Celebrate! Holidays in Windsor 1880-1910

 

November 17, 2005-July 15, 2006

North Gallery

 

 

Did you know there was no pumpkin pie at the first Thanksgiving?  That May Day dew might be the fountain of youth, or that Santa Claus once came on New Years Day?  Learn more about the holidays you thought you knew as the Windsor Historical Society presents Celebrate, Holidays in Windsor 1880-1910.  

 

The Victorian era was full of holiday celebrations both old and new. Americans created over twenty-five holidays between 1870 and 1910 and made significant alterations to other established celebrations. Many of these changes came about because of social concerns.  Americans created Memorial Day to honor fallen Civil War soldiers. Reformers used Thanksgiving Day to teach immigrant children about the first immigrants, the Pilgrims, hoping that they would spread American traditions to their foreign families. Columbus Day unified Americans in a patriotic celebration of their adopted homeland.

 

Victorian holidays also reflected the growing consumerism of the late 19th century. Retailers advertised all kinds of Christmas gifts, from dolls to sewing machines to medical cure-alls. Card makers printed colorful valentines for Victorians eager to buy affordable greetings for friends and family. Florists and card makers also reaped great profits when Mother’s Day became a holiday in 1908.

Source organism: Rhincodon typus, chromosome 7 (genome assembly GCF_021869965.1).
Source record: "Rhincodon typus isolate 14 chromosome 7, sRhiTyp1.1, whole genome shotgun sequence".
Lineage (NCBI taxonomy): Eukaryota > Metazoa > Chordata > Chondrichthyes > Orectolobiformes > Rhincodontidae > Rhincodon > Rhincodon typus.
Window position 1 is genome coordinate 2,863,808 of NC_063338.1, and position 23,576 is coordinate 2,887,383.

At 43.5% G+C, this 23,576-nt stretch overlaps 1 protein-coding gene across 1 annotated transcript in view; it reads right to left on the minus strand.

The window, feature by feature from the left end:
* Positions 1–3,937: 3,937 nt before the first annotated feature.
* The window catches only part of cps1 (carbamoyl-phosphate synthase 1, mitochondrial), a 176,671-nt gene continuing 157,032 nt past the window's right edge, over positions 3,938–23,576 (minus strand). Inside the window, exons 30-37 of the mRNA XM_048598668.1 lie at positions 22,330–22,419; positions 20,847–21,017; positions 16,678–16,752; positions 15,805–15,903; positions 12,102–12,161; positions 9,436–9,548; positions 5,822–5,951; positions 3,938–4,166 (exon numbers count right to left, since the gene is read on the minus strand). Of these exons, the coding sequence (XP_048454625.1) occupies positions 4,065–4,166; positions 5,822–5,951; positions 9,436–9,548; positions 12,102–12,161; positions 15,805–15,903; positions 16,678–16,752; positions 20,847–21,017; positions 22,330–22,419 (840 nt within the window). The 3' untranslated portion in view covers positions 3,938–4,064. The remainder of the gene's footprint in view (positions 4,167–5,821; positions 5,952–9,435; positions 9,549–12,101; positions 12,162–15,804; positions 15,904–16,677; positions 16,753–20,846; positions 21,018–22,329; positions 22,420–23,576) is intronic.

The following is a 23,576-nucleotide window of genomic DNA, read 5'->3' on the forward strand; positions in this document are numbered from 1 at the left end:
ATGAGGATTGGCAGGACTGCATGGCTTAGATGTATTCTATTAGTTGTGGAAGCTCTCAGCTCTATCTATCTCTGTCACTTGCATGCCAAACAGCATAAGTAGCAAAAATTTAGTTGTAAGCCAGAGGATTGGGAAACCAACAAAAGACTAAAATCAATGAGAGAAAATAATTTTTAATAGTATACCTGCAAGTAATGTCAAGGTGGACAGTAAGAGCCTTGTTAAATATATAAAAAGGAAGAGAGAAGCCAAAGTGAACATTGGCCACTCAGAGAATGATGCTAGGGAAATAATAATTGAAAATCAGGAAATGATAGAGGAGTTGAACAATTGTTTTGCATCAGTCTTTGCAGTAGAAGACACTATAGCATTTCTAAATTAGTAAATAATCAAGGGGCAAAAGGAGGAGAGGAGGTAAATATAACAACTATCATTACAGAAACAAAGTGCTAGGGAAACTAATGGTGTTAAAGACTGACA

The Windsor Historical Society’s rich collection offers visitors a fun and colorful way to explore a year of Victorian holidays. Visitors will delight in historic holiday toys, valentines, postcards and photographs.  Come see the exhibition during the Society’s normal operating hours, Tuesday through Saturday 10:00a.m. to 4:00 p.m., and continue the celebration at Society-sponsored programs.  The exhibition is on view in the Society’s North Gallery through July 15, 2006.

 

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Copyright © 2006 by Windsor Historical Society of Windsor, Connecticut, Inc.

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